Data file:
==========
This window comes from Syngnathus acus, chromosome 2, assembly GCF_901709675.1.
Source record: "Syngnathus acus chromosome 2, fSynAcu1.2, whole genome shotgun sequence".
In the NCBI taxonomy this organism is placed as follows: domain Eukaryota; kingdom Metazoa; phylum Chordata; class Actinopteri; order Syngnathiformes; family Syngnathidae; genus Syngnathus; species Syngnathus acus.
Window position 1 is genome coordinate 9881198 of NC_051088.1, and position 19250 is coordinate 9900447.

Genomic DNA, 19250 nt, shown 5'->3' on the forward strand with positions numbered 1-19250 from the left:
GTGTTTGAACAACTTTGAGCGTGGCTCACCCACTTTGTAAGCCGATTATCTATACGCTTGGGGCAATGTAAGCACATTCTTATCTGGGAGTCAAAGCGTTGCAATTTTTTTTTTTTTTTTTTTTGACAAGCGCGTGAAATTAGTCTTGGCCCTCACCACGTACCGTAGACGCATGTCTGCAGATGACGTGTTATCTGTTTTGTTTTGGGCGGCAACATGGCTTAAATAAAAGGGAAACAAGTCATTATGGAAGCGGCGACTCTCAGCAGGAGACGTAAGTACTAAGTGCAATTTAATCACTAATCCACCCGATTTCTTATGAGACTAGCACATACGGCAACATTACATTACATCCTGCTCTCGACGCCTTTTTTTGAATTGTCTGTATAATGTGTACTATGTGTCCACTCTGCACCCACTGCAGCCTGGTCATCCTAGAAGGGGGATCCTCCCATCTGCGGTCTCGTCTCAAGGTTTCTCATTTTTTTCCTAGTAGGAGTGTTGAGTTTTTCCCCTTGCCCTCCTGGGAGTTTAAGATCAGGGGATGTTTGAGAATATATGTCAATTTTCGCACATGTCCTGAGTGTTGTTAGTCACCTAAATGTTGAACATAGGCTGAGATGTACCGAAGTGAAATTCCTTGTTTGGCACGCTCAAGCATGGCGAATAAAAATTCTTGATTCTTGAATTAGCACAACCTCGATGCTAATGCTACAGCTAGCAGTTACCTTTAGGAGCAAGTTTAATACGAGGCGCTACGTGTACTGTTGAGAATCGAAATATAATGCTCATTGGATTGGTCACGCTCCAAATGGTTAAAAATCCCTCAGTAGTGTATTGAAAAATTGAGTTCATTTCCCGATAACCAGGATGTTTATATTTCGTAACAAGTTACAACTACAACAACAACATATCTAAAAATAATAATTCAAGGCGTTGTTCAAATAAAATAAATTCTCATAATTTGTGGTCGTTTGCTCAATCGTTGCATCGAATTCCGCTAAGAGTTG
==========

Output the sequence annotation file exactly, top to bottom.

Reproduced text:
This window comes from Syngnathus acus, chromosome 2, assembly GCF_901709675.1.
Source record: "Syngnathus acus chromosome 2, fSynAcu1.2, whole genome shotgun sequence".
In the NCBI taxonomy this organism is placed as follows: domain Eukaryota; kingdom Metazoa; phylum Chordata; class Actinopteri; order Syngnathiformes; family Syngnathidae; genus Syngnathus; species Syngnathus acus.
Window position 1 is genome coordinate 9881198 of NC_051088.1, and position 19250 is coordinate 9900447.

Genomic DNA, 19250 nt, shown 5'->3' on the forward strand with positions numbered 1-19250 from the left:
GTGTTTGAACAACTTTGAGCGTGGCTCACCCACTTTGTAAGCCGATTATCTATACGCTTGGGGCAATGTAAGCACATTCTTATCTGGGAGTCAAAGCGTTGCAATTTTTTTTTTTTTTTTTTTTGACAAGCGCGTGAAATTAGTCTTGGCCCTCACCACGTACCGTAGACGCATGTCTGCAGATGACGTGTTATCTGTTTTGTTTTGGGCGGCAACATGGCTTAAATAAAAGGGAAACAAGTCATTATGGAAGCGGCGACTCTCAGCAGGAGACGTAAGTACTAAGTGCAATTTAATCACTAATCCACCCGATTTCTTATGAGACTAGCACATACGGCAACATTACATTACATCCTGCTCTCGACGCCTTTTTTTGAATTGTCTGTATAATGTGTACTATGTGTCCACTCTGCACCCACTGCAGCCTGGTCATCCTAGAAGGGGGATCCTCCCATCTGCGGTCTCGTCTCAAGGTTTCTCATTTTTTTCCTAGTAGGAGTGTTGAGTTTTTCCCCTTGCCCTCCTGGGAGTTTAAGATCAGGGGATGTTTGAGAATATATGTCAATTTTCGCACATGTCCTGAGTGTTGTTAGTCACCTAAATGTTGAACATAGGCTGAGATGTACCGAAGTGAAATTCCTTGTTTGGCACGCTCAAGCATGGCGAATAAAAATTCTTGATTCTTGAATTAGCACAACCTCGATGCTAATGCTACAGCTAGCAGTTACCTTTAGGAGCAAGTTTAATACGAGGCGCTACGTGTACTGTTGAGAATCGAAATATAATGCTCATTGGATTGGTCACGCTCCAAATGGTTAAAAATCCCTCAGTAGTGTATTGAAAAATTGAGTTCATTTCCCGATAACCAGGATGTTTATATTTCGTAACAAGTTACAACTACAACAACAACATATCTAAAAATAATAATTCAAGGCGTTGTTCAAATAAAATAAATTCTCATAATTTGTGGTCGTTTGCTCAATCGTTGCATCGAATTCCGCTAAGAGTTG